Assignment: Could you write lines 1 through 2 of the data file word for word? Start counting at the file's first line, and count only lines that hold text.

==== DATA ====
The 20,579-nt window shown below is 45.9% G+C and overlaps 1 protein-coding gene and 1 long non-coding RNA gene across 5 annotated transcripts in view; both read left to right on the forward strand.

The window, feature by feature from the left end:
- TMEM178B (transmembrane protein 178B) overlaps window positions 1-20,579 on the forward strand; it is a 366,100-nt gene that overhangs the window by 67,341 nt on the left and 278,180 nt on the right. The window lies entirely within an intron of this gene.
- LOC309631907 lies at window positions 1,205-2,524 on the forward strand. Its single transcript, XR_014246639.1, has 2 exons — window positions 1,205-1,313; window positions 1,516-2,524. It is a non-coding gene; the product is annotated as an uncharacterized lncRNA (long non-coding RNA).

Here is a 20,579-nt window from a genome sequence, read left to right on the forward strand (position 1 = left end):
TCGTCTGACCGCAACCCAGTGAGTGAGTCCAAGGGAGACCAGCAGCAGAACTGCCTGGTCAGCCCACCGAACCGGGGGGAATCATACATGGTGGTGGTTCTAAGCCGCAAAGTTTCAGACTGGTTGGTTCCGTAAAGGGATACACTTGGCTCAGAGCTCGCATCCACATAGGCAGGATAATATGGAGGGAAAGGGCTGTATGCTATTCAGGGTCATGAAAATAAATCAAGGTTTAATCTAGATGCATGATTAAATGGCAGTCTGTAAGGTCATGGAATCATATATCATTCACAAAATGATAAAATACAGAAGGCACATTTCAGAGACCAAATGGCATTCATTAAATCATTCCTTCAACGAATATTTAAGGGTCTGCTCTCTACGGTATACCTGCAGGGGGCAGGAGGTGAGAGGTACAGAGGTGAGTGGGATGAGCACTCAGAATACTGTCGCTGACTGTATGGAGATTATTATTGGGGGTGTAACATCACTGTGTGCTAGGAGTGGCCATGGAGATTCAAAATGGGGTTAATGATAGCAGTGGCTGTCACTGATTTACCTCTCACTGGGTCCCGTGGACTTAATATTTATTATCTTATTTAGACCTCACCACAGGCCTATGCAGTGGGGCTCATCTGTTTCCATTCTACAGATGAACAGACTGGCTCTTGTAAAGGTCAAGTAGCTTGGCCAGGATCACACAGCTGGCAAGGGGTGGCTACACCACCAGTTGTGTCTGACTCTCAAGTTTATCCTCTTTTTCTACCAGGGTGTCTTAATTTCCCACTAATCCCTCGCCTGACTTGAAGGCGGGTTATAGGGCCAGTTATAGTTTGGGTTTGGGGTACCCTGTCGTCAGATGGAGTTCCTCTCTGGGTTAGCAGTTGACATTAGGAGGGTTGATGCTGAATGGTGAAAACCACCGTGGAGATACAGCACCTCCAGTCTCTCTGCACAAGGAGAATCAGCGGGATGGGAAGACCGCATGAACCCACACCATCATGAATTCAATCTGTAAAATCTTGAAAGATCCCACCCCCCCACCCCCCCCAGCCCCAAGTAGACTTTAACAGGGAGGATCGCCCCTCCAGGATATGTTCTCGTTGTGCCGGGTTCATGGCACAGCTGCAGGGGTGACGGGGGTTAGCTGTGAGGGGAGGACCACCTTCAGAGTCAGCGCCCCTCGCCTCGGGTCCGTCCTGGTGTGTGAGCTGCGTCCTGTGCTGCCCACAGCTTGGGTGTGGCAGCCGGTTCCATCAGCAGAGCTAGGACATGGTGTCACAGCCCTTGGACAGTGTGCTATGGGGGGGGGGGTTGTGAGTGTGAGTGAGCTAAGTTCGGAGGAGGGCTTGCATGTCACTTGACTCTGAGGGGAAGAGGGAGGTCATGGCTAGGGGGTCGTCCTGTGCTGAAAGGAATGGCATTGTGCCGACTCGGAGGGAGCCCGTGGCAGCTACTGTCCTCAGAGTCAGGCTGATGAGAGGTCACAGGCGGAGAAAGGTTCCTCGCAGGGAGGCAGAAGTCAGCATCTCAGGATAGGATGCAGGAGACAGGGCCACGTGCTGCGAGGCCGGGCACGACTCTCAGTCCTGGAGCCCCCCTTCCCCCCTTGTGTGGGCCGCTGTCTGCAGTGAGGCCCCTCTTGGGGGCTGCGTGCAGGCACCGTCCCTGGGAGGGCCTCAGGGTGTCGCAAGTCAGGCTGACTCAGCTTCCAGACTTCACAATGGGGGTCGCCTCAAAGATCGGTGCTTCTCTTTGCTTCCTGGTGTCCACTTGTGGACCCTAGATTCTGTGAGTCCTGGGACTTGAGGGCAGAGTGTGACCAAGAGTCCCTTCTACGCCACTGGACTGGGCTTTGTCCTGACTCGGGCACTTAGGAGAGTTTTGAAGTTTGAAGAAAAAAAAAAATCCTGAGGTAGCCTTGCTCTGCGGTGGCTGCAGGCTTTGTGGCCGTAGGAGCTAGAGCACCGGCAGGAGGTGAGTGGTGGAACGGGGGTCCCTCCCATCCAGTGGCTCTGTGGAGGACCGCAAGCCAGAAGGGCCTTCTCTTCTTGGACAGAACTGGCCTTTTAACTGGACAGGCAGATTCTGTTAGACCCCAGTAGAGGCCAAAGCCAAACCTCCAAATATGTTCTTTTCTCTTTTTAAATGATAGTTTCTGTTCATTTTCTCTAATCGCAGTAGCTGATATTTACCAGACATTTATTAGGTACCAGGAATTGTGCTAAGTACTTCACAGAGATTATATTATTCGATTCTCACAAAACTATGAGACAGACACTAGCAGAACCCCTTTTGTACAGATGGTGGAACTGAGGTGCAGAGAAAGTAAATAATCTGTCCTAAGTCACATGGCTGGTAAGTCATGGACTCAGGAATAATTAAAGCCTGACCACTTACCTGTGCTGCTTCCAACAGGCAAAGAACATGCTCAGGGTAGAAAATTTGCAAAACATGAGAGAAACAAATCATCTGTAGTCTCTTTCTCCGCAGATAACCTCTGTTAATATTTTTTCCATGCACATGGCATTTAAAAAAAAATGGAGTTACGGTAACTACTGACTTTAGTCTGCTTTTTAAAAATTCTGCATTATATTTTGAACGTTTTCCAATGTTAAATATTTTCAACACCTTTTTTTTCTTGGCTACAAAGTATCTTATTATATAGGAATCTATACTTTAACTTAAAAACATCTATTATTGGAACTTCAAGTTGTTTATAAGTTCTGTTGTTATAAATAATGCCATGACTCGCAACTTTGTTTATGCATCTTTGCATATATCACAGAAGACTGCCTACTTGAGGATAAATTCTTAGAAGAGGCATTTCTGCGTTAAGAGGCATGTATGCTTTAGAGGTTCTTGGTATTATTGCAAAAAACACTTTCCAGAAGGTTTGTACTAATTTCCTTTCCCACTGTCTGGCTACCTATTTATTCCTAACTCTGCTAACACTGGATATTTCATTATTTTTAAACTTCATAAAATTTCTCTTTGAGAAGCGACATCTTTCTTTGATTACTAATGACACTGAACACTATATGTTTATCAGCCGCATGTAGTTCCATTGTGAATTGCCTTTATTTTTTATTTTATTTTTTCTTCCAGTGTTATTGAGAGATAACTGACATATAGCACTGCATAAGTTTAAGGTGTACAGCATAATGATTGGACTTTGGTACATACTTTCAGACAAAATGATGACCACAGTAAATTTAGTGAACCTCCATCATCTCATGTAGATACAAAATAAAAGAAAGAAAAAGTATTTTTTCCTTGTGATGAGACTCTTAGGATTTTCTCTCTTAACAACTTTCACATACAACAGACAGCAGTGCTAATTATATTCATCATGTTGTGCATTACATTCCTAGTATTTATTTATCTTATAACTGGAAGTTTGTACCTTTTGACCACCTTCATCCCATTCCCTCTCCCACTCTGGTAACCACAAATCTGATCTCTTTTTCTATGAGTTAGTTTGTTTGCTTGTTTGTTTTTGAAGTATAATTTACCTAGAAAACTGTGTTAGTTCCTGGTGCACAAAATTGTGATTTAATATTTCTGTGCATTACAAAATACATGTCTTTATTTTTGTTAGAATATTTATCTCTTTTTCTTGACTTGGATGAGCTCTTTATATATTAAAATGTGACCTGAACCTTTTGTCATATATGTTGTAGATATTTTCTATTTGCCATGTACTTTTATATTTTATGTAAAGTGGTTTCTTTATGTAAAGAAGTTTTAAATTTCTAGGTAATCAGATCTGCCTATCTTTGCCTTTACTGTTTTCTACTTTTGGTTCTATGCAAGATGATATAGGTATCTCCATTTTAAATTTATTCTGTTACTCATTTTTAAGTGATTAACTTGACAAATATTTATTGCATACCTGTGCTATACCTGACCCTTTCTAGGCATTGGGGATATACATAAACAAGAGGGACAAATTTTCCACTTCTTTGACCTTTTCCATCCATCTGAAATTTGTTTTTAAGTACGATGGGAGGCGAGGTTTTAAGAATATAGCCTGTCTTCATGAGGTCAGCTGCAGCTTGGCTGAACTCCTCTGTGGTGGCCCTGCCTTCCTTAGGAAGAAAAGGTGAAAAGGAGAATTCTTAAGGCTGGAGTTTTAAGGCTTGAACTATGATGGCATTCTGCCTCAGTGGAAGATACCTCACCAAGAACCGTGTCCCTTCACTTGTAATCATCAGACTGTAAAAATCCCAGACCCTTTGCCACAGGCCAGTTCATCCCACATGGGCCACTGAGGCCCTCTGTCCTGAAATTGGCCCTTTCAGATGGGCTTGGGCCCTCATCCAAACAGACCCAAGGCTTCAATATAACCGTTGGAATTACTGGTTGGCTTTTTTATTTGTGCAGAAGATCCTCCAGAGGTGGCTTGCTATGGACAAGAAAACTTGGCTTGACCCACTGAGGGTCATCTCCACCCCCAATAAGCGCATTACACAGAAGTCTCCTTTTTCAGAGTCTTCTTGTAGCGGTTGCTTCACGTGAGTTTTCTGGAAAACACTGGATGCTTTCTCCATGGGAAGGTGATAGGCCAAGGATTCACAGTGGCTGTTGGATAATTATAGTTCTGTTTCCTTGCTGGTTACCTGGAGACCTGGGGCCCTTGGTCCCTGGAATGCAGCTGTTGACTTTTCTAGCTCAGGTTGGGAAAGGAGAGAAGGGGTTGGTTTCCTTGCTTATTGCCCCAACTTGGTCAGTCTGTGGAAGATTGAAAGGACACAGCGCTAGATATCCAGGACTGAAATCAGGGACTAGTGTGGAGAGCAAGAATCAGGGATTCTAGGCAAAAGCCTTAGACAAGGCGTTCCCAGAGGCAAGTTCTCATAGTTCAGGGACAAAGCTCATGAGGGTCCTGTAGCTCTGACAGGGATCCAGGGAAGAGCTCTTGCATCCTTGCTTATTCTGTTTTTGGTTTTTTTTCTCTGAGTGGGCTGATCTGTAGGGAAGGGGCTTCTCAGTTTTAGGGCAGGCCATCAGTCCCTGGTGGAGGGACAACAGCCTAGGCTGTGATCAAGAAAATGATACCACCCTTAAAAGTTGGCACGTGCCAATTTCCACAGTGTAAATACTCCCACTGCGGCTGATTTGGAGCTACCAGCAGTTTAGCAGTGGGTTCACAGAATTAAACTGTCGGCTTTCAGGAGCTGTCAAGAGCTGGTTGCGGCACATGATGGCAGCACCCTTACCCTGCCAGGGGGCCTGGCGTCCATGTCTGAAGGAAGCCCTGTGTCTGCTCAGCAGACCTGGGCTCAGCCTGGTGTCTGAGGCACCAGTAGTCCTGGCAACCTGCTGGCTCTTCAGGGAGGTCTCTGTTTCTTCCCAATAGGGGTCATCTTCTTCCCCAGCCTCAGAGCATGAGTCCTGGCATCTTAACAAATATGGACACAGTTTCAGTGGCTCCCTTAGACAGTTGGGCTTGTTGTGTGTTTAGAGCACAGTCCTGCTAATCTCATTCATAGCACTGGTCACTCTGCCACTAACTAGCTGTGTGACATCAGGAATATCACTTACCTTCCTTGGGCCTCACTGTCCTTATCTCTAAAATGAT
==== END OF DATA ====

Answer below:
The 20,579-nt window shown below is 45.9% G+C and overlaps 1 protein-coding gene and 1 long non-coding RNA gene across 5 annotated transcripts in view; both read left to right on the forward strand.

The window, feature by feature from the left end: